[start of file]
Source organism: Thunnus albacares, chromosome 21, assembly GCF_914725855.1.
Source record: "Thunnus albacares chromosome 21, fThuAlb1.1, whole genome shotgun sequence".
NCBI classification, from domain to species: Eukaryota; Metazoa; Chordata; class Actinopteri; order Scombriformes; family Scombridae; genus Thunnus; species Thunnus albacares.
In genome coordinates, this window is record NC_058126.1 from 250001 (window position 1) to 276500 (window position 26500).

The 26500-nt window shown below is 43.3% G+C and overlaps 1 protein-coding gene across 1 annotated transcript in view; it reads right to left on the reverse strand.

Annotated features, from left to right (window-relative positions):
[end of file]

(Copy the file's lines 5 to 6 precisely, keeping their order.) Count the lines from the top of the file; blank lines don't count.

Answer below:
The 26500-nt window shown below is 43.3% G+C and overlaps 1 protein-coding gene across 1 annotated transcript in view; it reads right to left on the reverse strand.

Annotated features, from left to right (window-relative positions):